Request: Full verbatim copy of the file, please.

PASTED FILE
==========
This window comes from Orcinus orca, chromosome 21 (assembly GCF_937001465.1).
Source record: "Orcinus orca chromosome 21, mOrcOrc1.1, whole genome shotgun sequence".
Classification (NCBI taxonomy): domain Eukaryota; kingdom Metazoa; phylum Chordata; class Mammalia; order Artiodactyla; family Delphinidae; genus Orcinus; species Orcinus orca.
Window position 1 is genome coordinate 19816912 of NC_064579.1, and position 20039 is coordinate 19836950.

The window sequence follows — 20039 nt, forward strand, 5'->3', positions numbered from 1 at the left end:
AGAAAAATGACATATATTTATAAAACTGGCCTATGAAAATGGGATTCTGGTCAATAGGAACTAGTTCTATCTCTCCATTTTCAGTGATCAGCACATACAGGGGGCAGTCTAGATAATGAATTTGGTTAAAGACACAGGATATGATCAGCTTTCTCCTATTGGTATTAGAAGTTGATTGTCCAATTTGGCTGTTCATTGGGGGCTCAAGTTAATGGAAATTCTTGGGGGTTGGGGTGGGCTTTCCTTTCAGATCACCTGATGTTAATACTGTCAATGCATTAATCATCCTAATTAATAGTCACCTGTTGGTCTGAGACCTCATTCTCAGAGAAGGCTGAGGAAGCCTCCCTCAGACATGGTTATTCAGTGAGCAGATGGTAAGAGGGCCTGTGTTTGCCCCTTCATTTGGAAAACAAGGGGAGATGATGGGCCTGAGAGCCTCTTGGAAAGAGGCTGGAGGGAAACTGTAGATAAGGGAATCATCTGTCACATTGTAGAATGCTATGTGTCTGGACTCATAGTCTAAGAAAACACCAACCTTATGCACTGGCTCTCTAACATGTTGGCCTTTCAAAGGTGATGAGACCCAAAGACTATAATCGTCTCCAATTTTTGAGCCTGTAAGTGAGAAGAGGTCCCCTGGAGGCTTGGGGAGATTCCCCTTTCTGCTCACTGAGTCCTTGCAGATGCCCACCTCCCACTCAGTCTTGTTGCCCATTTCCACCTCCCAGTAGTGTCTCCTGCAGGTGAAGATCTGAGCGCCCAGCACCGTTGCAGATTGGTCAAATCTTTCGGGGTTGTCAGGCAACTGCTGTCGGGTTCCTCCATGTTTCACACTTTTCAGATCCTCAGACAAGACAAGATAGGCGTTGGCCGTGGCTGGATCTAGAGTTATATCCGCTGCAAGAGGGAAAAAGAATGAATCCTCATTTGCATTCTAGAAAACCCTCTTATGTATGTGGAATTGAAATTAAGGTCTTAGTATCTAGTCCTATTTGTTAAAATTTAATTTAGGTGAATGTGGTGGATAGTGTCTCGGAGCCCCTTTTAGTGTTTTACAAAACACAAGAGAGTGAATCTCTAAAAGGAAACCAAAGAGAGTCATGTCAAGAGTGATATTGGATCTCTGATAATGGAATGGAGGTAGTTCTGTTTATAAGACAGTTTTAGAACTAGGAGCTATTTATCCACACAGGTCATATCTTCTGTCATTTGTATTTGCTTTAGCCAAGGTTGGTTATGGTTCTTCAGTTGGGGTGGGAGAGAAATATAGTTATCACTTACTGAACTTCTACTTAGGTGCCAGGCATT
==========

This window comes from Orcinus orca, chromosome 21 (assembly GCF_937001465.1).
Source record: "Orcinus orca chromosome 21, mOrcOrc1.1, whole genome shotgun sequence".
Classification (NCBI taxonomy): domain Eukaryota; kingdom Metazoa; phylum Chordata; class Mammalia; order Artiodactyla; family Delphinidae; genus Orcinus; species Orcinus orca.
Window position 1 is genome coordinate 19816912 of NC_064579.1, and position 20039 is coordinate 19836950.

The window sequence follows — 20039 nt, forward strand, 5'->3', positions numbered from 1 at the left end:
AGAAAAATGACATATATTTATAAAACTGGCCTATGAAAATGGGATTCTGGTCAATAGGAACTAGTTCTATCTCTCCATTTTCAGTGATCAGCACATACAGGGGGCAGTCTAGATAATGAATTTGGTTAAAGACACAGGATATGATCAGCTTTCTCCTATTGGTATTAGAAGTTGATTGTCCAATTTGGCTGTTCATTGGGGGCTCAAGTTAATGGAAATTCTTGGGGGTTGGGGTGGGCTTTCCTTTCAGATCACCTGATGTTAATACTGTCAATGCATTAATCATCCTAATTAATAGTCACCTGTTGGTCTGAGACCTCATTCTCAGAGAAGGCTGAGGAAGCCTCCCTCAGACATGGTTATTCAGTGAGCAGATGGTAAGAGGGCCTGTGTTTGCCCCTTCATTTGGAAAACAAGGGGAGATGATGGGCCTGAGAGCCTCTTGGAAAGAGGCTGGAGGGAAACTGTAGATAAGGGAATCATCTGTCACATTGTAGAATGCTATGTGTCTGGACTCATAGTCTAAGAAAACACCAACCTTATGCACTGGCTCTCTAACATGTTGGCCTTTCAAAGGTGATGAGACCCAAAGACTATAATCGTCTCCAATTTTTGAGCCTGTAAGTGAGAAGAGGTCCCCTGGAGGCTTGGGGAGATTCCCCTTTCTGCTCACTGAGTCCTTGCAGATGCCCACCTCCCACTCAGTCTTGTTGCCCATTTCCACCTCCCAGTAGTGTCTCCTGCAGGTGAAGATCTGAGCGCCCAGCACCGTTGCAGATTGGTCAAATCTTTCGGGGTTGTCAGGCAACTGCTGTCGGGTTCCTCCATGTTTCACACTTTTCAGATCCTCAGACAAGACAAGATAGGCGTTGGCCGTGGCTGGATCTAGAGTTATATCCGCTGCAAGAGGGAAAAAGAATGAATCCTCATTTGCATTCTAGAAAACCCTCTTATGTATGTGGAATTGAAATTAAGGTCTTAGTATCTAGTCCTATTTGTTAAAATTTAATTTAGGTGAATGTGGTGGATAGTGTCTCGGAGCCCCTTTTAGTGTTTTACAAAACACAAGAGAGTGAATCTCTAAAAGGAAACCAAAGAGAGTCATGTCAAGAGTGATATTGGATCTCTGATAATGGAATGGAGGTAGTTCTGTTTATAAGACAGTTTTAGAACTAGGAGCTATTTATCCACACAGGTCATATCTTCTGTCATTTGTATTTGCTTTAGCCAAGGTTGGTTATGGTTCTTCAGTTGGGGTGGGAGAGAAATATAGTTATCACTTACTGAACTTCTACTTAGGTGCCAGGCATT